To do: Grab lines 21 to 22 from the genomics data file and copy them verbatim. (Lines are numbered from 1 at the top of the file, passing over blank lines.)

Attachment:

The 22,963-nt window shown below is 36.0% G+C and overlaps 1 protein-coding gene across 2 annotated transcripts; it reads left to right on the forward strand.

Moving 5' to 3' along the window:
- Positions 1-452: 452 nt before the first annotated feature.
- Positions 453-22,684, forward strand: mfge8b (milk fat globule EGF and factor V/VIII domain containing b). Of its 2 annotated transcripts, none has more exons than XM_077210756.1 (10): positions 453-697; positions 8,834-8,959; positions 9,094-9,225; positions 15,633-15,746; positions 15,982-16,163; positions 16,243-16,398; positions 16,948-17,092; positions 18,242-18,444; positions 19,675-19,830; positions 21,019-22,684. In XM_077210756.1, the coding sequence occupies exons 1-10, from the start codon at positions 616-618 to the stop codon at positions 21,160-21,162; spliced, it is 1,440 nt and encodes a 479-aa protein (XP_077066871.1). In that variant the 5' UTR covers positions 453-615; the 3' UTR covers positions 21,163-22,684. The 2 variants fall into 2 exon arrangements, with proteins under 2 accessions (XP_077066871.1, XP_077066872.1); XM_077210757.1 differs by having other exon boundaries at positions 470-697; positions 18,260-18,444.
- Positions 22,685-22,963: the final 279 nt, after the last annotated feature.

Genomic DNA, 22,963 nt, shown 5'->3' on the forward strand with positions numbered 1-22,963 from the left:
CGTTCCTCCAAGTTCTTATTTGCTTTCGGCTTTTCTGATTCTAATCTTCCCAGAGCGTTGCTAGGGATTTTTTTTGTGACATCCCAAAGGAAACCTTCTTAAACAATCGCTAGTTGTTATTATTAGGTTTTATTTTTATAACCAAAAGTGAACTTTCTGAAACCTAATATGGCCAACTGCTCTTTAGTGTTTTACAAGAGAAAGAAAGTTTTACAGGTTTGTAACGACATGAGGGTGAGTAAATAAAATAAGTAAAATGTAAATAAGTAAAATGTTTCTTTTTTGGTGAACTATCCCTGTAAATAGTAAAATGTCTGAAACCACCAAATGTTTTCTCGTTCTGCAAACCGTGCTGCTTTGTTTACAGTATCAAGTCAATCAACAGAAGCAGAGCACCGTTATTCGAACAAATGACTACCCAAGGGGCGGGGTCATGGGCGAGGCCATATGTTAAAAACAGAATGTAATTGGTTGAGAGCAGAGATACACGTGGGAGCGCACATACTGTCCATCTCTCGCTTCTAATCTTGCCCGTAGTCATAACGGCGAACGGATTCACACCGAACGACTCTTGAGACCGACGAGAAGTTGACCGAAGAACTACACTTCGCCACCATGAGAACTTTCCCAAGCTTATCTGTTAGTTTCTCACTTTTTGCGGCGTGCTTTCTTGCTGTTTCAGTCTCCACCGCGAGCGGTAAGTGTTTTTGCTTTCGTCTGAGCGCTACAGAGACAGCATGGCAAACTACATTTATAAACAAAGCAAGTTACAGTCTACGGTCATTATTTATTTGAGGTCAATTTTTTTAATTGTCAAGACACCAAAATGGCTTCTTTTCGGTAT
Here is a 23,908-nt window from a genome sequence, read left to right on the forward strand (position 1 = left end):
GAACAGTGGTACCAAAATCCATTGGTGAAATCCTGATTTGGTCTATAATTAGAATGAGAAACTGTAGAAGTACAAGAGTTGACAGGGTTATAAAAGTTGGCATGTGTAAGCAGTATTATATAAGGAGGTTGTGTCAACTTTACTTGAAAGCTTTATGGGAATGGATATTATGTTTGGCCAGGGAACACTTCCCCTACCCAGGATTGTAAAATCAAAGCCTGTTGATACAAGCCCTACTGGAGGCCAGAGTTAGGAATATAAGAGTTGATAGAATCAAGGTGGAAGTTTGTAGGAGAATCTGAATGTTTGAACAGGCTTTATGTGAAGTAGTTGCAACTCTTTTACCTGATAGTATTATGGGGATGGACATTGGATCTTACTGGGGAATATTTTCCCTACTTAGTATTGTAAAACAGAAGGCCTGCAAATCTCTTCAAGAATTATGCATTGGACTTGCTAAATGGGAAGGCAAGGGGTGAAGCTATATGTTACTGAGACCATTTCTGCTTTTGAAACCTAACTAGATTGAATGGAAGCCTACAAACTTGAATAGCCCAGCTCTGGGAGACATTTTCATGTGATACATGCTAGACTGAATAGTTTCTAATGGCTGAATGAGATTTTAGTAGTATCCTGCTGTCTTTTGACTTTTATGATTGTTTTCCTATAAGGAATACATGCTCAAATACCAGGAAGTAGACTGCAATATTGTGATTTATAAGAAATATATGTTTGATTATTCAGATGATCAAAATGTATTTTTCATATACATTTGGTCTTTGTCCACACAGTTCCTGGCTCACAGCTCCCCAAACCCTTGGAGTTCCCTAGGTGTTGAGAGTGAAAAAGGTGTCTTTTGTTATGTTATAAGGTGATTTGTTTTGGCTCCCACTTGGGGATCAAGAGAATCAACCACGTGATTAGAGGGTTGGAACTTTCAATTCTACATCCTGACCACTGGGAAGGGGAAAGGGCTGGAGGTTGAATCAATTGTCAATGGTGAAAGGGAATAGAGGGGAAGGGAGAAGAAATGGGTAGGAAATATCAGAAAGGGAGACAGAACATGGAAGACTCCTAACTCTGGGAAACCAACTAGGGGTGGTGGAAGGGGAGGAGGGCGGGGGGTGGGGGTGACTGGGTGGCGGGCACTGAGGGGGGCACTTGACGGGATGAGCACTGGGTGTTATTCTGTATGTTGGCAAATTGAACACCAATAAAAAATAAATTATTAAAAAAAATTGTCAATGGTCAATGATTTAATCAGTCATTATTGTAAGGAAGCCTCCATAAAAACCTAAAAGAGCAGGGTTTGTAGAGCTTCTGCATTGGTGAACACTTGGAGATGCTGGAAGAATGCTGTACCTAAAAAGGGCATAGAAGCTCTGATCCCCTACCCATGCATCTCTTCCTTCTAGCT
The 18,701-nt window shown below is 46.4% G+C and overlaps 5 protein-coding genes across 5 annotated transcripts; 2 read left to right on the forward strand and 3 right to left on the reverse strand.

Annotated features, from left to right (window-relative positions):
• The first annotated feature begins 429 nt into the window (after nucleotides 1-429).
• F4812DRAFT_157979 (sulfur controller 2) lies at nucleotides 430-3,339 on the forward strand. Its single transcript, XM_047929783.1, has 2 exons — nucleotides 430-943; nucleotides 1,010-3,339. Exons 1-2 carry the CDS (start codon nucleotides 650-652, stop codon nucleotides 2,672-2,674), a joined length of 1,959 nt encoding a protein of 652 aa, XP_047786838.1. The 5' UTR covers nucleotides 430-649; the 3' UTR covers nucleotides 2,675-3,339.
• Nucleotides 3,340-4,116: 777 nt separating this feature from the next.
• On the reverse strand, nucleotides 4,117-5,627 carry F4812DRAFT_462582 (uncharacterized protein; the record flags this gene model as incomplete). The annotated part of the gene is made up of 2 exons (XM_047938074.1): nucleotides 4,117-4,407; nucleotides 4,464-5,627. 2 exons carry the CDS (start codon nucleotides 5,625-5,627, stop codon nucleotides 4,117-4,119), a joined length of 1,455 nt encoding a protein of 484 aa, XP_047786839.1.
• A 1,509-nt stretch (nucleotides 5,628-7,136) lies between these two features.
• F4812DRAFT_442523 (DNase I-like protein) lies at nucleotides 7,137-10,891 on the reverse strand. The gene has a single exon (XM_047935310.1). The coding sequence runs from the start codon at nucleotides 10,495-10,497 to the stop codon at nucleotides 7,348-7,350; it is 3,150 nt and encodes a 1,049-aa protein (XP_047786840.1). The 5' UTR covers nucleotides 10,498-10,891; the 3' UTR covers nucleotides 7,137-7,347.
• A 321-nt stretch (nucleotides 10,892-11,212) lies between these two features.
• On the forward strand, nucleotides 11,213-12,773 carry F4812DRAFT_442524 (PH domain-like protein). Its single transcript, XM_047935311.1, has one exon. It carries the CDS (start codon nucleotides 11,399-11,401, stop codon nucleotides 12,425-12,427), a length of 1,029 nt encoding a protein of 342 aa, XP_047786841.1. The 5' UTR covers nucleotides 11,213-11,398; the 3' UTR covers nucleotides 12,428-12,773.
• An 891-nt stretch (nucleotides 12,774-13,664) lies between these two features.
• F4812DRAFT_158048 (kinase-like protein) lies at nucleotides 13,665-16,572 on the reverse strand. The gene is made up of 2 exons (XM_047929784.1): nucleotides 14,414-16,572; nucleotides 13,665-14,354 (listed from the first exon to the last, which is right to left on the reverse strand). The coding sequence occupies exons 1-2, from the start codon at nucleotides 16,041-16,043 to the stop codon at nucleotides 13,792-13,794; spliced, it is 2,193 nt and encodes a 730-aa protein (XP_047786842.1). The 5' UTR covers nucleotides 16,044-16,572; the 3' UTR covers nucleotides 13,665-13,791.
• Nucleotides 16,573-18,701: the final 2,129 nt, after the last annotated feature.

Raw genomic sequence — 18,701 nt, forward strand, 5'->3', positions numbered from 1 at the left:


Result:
• F4812DRAFT_158048 (kinase-like protein) lies at nucleotides 13,665-16,572 on the reverse strand. The gene is made up of 2 exons (XM_047929784.1): nucleotides 14,414-16,572; nucleotides 13,665-14,354 (listed from the first exon to the last, which is right to left on the reverse strand). The coding sequence occupies exons 1-2, from the start codon at nucleotides 16,041-16,043 to the stop codon at nucleotides 13,792-13,794; spliced, it is 2,193 nt and encodes a 730-aa protein (XP_047786842.1). The 5' UTR covers nucleotides 16,044-16,572; the 3' UTR covers nucleotides 13,665-13,791.
• Nucleotides 16,573-18,701: the final 2,129 nt, after the last annotated feature.